The healthcare industry is in a continual state of flux, driven by shifts in scientific advancements, patient privacy and insurance providers’ policies. This has also impacted medical coding and billing, with rules changing periodically and new codes being introduced every now and then. To stay ahead of the curve, physician practices and providers of medical billing services in USA must stay up to date with the current trends. Adapting to changes with the help of a reliable medical billing and coding service will ensure efficient claims submission for timely and accurate reimbursement.
Though all areas of healthcare face denials and audits, these concerns are more common in dermatology. Dermatology billing and coding requires thorough reporting, detailed information on procedures completed, and must follow multiple procedure rules, which can lead to billing and coding errors. Staying abreast with latest trends – such as changing codes, billing rules, documentation requirements and payment methods is crucial for success with dermatology medical billing.
Let’s check out the 3 top dermatology billing trends that medical practices need to pay attention to:
- COVID-19 Related Skin Conditions: A wide spectrum of skin conditions has been reported in association with coronavirus. At the American Academy of Dermatology annual meeting held virtually in April 2021, the most discussed topics were COVID-19’s effect on the skin and coverage for vitiligo and atopic dermatitis treatments. A poster presented at AAD VMX 2021 highlighted skin issues due to mask-wearing such as acne, erythema and rhytides. Dermatologists need to ensure that these conditions are reported using the correct ICD-10 codes:
- L80 – Vitiligo
- L20 – Atopic dermatitis
- L70 – Acne
- L70.9 – Acne, unspecified
- L52 – Erythema nodosum
- L53 – Other erythematous conditions
- L53.8 – Other specified erythematous conditions
- L53.9 – Erythematous condition, unspecified
- L54 – Erythema in diseases classified elsewhere
- L98.8 – Other specified disorders of the skin and subcutaneous tissue ( Rhytide of forehead, Rhytide of glabellar skin, Rhytides and wrinkles, forehead, and Rhytides and wrinkles, glabellar)
Dermatologists have an important role in the management of infectious diseases outbreaks like COVID-19. In the coming year and beyond, they should stay focused on their important role in such health care crises and consider how they can best diagnose and effectively treat new skin manifestations while ensuring the highest quality for all patients who need dermatologic care.
- Telehealth Dermatology Appointments gain popularity: Before the pandemic, telemedicine use in dermatology was minimal. In June 2020, the National Psoriasis Foundation’s COVID-19 Task Force provided a new list of recommendations for patients and practitioners on telehealth usage. According to the study, candidates for telehealth are clinically stable patients on treatment, those requiring follow-up care or prescription refills and those with COVID-19 who are experiencing flares. It was also recommended that new patient telehealth consultations should be restricted to only those facing significant barriers to in-person care. In-person visits should also be provided for patients experiencing disease progression.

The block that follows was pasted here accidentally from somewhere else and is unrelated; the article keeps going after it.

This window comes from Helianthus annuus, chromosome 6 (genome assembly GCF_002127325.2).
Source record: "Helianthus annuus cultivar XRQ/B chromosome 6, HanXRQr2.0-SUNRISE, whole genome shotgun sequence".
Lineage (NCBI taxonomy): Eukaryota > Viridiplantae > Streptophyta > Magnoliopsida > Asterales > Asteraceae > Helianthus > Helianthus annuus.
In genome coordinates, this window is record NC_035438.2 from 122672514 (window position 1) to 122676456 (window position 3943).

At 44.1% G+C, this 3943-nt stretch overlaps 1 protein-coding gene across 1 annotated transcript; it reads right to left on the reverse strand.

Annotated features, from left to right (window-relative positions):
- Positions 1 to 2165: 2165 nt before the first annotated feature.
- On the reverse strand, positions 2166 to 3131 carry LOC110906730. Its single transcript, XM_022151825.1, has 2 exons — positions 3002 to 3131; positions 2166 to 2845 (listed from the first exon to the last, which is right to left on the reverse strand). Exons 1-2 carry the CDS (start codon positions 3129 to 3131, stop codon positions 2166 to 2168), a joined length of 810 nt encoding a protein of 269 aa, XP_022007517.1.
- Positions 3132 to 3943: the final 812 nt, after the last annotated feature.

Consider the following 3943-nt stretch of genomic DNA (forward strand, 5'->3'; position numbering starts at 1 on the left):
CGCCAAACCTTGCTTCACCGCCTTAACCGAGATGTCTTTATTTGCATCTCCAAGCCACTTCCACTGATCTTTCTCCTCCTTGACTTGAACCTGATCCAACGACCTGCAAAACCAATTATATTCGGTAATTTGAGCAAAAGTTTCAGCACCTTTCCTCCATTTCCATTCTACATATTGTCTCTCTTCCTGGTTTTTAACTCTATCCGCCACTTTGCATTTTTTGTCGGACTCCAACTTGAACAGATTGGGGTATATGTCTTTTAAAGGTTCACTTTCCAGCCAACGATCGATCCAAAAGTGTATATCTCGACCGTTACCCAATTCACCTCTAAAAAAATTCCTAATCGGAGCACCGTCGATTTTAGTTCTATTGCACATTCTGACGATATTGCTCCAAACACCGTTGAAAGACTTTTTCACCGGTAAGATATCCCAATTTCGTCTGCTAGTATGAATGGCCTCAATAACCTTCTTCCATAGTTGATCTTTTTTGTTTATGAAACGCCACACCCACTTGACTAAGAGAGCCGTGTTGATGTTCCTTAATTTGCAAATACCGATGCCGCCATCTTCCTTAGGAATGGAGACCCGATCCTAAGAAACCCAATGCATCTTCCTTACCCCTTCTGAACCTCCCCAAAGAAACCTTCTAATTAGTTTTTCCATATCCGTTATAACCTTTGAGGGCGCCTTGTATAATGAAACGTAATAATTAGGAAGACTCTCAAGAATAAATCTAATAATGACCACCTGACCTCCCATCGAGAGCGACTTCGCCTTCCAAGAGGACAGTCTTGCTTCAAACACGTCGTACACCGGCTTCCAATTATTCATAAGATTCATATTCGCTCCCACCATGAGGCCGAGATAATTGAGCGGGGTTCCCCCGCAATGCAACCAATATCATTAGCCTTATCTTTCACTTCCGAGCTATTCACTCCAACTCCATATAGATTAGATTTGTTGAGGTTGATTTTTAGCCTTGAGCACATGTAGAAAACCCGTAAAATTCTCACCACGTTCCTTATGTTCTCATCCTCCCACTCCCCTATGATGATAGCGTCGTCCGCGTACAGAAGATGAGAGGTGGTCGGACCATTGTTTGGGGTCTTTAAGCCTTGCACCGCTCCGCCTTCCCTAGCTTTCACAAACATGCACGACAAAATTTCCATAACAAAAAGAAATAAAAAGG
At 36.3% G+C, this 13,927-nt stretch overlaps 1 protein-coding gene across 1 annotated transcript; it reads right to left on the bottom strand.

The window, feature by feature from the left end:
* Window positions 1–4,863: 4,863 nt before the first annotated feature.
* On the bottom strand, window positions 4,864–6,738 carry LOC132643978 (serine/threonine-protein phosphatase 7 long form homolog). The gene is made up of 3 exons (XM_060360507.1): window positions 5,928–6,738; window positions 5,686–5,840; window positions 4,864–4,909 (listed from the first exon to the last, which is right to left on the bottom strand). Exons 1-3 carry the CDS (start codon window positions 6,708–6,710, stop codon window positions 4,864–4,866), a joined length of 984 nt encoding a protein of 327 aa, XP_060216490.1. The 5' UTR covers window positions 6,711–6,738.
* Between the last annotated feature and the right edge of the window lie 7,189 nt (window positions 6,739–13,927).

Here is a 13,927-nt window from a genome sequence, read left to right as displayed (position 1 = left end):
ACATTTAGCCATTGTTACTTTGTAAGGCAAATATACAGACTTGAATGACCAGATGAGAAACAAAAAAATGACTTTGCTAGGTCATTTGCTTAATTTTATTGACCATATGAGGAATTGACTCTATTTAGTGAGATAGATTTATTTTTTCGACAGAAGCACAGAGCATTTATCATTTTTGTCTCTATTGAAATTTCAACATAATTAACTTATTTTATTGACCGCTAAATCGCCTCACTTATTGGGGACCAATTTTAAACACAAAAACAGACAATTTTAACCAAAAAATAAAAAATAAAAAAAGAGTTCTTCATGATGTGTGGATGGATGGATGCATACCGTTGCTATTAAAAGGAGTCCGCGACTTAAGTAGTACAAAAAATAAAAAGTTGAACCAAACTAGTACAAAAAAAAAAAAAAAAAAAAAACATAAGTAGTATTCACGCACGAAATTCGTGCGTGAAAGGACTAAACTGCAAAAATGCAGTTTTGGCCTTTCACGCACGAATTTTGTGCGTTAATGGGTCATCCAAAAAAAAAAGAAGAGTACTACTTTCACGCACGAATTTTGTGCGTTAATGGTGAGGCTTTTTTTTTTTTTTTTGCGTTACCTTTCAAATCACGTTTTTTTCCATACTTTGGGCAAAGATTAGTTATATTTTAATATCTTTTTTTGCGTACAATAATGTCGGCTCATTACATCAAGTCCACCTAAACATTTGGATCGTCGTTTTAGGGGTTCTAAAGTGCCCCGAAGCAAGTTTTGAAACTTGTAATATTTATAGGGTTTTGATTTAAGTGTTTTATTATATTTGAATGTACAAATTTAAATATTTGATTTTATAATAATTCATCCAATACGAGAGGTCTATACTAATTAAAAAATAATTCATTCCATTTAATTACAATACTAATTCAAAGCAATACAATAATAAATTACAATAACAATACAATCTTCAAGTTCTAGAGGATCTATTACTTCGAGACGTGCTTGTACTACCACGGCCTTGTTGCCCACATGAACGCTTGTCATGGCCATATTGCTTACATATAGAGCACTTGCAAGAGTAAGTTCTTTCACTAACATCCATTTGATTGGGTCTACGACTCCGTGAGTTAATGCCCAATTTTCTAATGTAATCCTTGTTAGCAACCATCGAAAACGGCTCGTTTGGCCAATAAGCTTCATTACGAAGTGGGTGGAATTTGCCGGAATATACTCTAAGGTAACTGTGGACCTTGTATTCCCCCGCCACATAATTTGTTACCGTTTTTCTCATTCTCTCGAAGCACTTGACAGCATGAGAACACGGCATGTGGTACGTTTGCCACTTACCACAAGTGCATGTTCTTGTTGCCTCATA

Patients are also upbeat about remote office visits. An Updox survey found that:
- 65 percent of the patients who used telehealth services liked the convenience
- 63 percent appreciated not being exposed to other sick patients
- 44 percent favored the ease of scheduling appointments
- 38 percent noted the simplicity of scheduling follow-up appointments
These statistics provide evidence of telehealth technology’s versatility and accessibility. According to a study presented at the annual AAD conference, nearly 67% of people plan to utilize teledermatology appointment options post-pandemic – even after clinics allow in-person visits. Going forward, videos, photos, and patient-reported data are likely to be the basis telehealth in dermatology settings. Dermatologists also need to know the rules for coding and billing telehealth visits.
Outsourced Medical Billing: Outsourcing your dermatology medical billing services to a reliable partner can help your practice in many ways. Dermatology practices are under added pressure to cut overhead costs in these challenging times. They also have to deal with coding and billing changes that happen from time to time and maintain compliance with standards. Outsourcing is a great option to gain time to focus on the changing demands in dermatology care. Partnering with a reliable provider of dermatology medical billing services can help practices streamline operations, cut costs, and ensure proper coding and billing to secure optimal payment for services rendered.
Though dermatologists provide many types of medical, surgical and cosmetic procedures and services, getting reimbursed appropriately can be a challenge. In Medscape’s 2019dermatologist compensation survey, respondents cited getting fair reimbursement and following multiple rules and regulations as the most challenging part of their job. Compared with 38% of all physicians, 46% of dermatologists reported spending 10-19 hours a week on paperwork and administrative tasks. These findings suggest that partnering with a professional dermatology medical billing and coding company is the best option for practices to translate patient services into error-free claims, get appropriate reimbursement, and improve their bottomline.